6. ^ CEN (2004). EN1998-5:2004 Eurocode 8: Design of structures for earthquake resistance, part 5: Foundations, retaining structures and geotechnical aspects. Brussels: European Committee for Standardization.
7. ^ International Code Council Inc. (ICC) (2006). International Building Code. Birmingham, Alabama: International Conference of Building Officials, and Southern Building Code Congress International, Inc. p. 679. ISBN 978-1-58001-302-4.
8. ^ Casagrande, Arthur (1976). "Liquefaction and cyclic deformation of sands: A critical review". Harvard Soil Mechanics Series No. 88.
9. ^ Jefferies, Mike; Been, Ken (2015). Soil Liquefaction: A Critical State Approach 2nd ed. Taylor & Francis. ISBN 9781482213683.[page needed]
10. ^ Youd, T. L.; Member, Asce, I. M. Idriss, Chair; Fellow, Asce, Ronald D. Andrus, Co-Chair; Arango, Ignacio; Castro, Gonzalo; Christian, John T.; Dobry, Richardo; Finn, W. D. Liam; et al. (2001). "Liquefaction Resistance of Soils: Summary Report from the 1996 NCEER and 1998 NCEER/NSF Workshops on Evaluation of Liquefaction Resistance of Soils". Journal of Geotechnical and Geoenvironmental Engineering. 127 (10): 297–313. doi:10.1061/(ASCE)1090-0241(2001)127:10(817). S2CID 8299697.((cite journal)): CS1 maint: multiple names: authors list (link)
11. ^ Robertson, P.K., and Fear, C.E. (1995). "Liquefaction of sands and its evaluation.", Proceedings of the 1st International Conference on Earthquake Geotechnical Engineering, Tokyo
12. ^ Robertson, P K; Wride, CE (Fear) (1998). "Evaluating cyclic liquefaction potential using the cone penetration test". Canadian Geotechnical Journal. 35 (3): 442–59. doi:10.1139/t98-017. S2CID 129256652.
13. ^ [Cetin, K.O., Seed, R.B., Armen Der Kiureghian, M., Tokimatsu, K., Harder, L.F. Jr., Kayen, R.E., Moss, R.E.S. (2004) SPT-Based Probabilistic and Deterministic Assessment of Seismic Soil Liquefaction Potential, Journal of Geotechnical and Geoenvironmental Engineering, American Society of Civil Engineers, Journal of Geotechnical and Geoenvironmental Engineering, Vol. 130, No. 12, December 2004, pp. 1314-1340. http://ascelibrary.org/doi/abs/10.1061/%28ASCE%291090-0241%282004%29130%3A12%281314%29 ]
14. ^ [I.M. Idriss, Ross W. Boulanger, 2nd Ishihara Lecture: SPT- and CPT-based relationships for the residual shear strength of liquefied soils, Soil Dynamics and Earthquake Engineering, Volume 68, 2015, Pages 57 68, ISSN 0267-7261, https://doi.org/10.1016/j.soildyn.2014.09.010.]
15. ^ [Robb E.S. Moss, Raymond B. Seed, Robert E. Kayen, Jonathan P. Stewart, Armen Der Kiureghian, and K. Onder Cetin (2006) "CPT-Based Probabilistic and Deterministic Assessment of In Situ Seismic Soil Liquefaction Potential" Journal of Geotechnical and Geoenvironmental Engineering 132(8) 1032-1051. http://ascelibrary.org/doi/abs/10.1061/%28ASCE%291090-0241%282006%29132%3A8%281032%29]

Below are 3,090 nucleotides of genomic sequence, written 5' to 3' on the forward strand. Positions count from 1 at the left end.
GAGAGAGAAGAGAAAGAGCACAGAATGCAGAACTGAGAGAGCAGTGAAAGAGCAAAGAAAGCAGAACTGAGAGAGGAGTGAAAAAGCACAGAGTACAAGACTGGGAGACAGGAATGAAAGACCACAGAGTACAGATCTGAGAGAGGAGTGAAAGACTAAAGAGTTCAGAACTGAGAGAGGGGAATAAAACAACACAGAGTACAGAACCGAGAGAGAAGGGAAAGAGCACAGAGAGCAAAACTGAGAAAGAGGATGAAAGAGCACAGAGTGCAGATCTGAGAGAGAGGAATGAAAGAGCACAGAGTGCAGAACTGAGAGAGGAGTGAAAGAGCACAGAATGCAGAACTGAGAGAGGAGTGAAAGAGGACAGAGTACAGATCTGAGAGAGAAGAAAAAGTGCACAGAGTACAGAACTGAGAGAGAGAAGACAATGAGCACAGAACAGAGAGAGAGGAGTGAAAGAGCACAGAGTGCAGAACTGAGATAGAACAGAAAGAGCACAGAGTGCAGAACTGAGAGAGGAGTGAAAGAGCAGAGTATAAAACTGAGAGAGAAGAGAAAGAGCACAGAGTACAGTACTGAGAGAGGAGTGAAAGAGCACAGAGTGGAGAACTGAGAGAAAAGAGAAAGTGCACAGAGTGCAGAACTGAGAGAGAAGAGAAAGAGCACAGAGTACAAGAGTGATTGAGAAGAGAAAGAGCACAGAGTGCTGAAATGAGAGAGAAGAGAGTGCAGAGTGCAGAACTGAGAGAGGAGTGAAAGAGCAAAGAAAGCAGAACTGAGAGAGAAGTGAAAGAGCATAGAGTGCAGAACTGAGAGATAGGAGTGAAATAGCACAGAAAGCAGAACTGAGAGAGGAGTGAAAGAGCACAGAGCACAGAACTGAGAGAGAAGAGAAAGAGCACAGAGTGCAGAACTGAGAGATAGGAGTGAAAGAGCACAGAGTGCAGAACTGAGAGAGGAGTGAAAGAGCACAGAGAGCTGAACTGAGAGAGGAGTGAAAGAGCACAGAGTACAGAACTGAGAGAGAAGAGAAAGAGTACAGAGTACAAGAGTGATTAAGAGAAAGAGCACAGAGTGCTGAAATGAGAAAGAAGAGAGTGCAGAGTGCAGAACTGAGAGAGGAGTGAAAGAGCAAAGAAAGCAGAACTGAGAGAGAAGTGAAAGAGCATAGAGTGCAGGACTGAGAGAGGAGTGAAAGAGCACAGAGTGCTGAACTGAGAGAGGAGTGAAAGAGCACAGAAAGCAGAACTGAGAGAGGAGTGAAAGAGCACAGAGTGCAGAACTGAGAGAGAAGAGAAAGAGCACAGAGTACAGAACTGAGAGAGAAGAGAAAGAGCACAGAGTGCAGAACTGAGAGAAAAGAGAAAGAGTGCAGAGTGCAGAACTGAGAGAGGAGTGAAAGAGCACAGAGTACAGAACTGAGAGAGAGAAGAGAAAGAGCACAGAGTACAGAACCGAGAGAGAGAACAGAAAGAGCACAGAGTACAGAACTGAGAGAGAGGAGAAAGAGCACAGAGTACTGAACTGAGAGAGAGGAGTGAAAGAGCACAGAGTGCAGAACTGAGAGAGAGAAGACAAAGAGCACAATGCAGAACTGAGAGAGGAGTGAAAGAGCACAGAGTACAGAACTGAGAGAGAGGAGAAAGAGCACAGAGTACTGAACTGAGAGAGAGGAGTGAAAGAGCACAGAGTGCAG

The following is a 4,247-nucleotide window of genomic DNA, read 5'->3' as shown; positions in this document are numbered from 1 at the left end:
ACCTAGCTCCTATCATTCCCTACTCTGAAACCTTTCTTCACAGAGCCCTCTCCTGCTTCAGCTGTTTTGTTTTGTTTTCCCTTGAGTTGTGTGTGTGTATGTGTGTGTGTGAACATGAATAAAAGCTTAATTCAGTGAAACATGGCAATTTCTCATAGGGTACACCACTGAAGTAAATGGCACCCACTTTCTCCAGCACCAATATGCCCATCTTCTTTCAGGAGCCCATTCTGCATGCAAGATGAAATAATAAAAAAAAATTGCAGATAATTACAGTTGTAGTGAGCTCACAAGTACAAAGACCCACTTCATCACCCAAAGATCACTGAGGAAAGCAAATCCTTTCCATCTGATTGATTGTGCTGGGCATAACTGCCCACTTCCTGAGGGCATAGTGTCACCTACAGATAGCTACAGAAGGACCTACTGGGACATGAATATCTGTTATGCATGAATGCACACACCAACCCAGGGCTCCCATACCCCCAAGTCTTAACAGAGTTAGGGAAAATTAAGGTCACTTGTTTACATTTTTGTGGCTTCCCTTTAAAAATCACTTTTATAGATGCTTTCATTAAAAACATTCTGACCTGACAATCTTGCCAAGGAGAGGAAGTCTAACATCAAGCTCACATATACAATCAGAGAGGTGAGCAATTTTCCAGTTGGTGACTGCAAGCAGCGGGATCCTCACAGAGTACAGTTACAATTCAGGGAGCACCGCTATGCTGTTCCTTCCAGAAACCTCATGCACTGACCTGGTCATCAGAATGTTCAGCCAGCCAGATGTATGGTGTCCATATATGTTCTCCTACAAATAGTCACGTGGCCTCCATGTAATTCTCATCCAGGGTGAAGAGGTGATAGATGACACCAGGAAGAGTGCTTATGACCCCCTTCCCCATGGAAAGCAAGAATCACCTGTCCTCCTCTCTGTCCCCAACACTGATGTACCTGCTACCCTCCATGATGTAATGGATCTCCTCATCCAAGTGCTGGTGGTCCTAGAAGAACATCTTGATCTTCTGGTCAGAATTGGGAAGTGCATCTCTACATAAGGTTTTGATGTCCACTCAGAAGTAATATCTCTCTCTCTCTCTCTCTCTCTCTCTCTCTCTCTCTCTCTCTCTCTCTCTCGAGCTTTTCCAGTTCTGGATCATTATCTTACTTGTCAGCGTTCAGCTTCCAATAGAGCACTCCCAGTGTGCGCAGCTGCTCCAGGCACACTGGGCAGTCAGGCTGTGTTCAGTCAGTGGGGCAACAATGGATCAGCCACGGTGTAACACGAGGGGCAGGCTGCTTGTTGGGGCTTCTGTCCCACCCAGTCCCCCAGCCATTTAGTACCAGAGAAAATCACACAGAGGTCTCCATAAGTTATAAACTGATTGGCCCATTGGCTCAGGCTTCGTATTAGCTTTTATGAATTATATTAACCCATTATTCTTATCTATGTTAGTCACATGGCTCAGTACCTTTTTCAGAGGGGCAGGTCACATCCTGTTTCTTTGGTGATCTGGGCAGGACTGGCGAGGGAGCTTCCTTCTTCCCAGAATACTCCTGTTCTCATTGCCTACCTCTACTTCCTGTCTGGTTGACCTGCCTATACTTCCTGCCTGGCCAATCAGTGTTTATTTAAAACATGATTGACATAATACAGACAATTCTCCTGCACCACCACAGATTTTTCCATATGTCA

16. ^ [Kayen, R., Moss, R., Thompson, E., Seed, R., Cetin, K., Kiureghian, A., Tanaka, Y., and Tokimatsu, K. (2013). ”Shear-Wave Velocity–Based Probabilistic and Deterministic Assessment of Seismic Soil Liquefaction Potential.” J. Geotech. Geoenviron. Eng., 139(3), 407–419. http://dx.doi.org/10.1061/(ASCE)GT.1943-5606.0000743 ]
17. ^ Evaluation of soil liquefaction from surface analysis
18. ^ Kolawole, F; Atekwana, E A; Laó-Dávila, D A; Abdelsalam, M G; Chindandali, P R; Salima, J; Kalindekafe, L (2018-02-19). "High-resolution electrical resistivity and aeromagnetic imaging reveal the causative fault of the 2009 Mw 6.0 Karonga, Malawi earthquake". Geophysical Journal International. 213 (2): 1412–1425. Bibcode:2018GeoJI.213.1412K. doi:10.1093/gji/ggy066. ISSN 0956-540X.
19. ^ Kolawole, Folarin; Atekwana, Estella A.; Ismail, Ahmed (2017-05-03). "Near-Surface Electrical Resistivity Investigation of Coseismic Liquefaction-Induced Ground Deformation Associated with the 2016Mw 5.8 Pawnee, Oklahoma, Earthquake". Seismological Research Letters. 88 (4): 1017–1023. doi:10.1785/0220170004. ISSN 0895-0695.
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21. ^ a b Institution of Professional Engineers of New Zealand. "IPE NV Liquefaction fact sheet" (PDF). Archived from the original (PDF) on 2011-05-05.
22. ^ Scalenghe, R., Certini, G., Corti G., Zanini E., Ugolini, F.C. (2004). "Segregated ice and liquefaction effects on compaction of fragipans". Soil Science Society of America Journal. 68 (1): 204–214. Bibcode:2004SSASJ..68..204S. doi:10.2136/sssaj2004.2040.((cite journal)): CS1 maint: multiple names: authors list (link)
23. ^ "Liquefaction Mitigation". betterground. Archived from the original on 2011-09-05. Retrieved 2018-07-11.
24. ^ Lukas, R.; Moore, B. "Dynamic Compaction" (PDF). Archived from the original (PDF) on 2011-08-13.
25. ^ "Geoscape Ottawa-Gatineau Landslides" Archived 2005-10-24 at the Wayback Machine, Natural Resources Canada
26. ^ Heezen, B. C.; Ewing, W. M. (1952). "Turbidity currents and submarine slumps, and the 1929 Grand Banks [Newfoundland] earthquake". American Journal of Science. 250 (12): 849–73. Bibcode:1952AmJS..250..849H. doi:10.2475/ajs.250.12.849.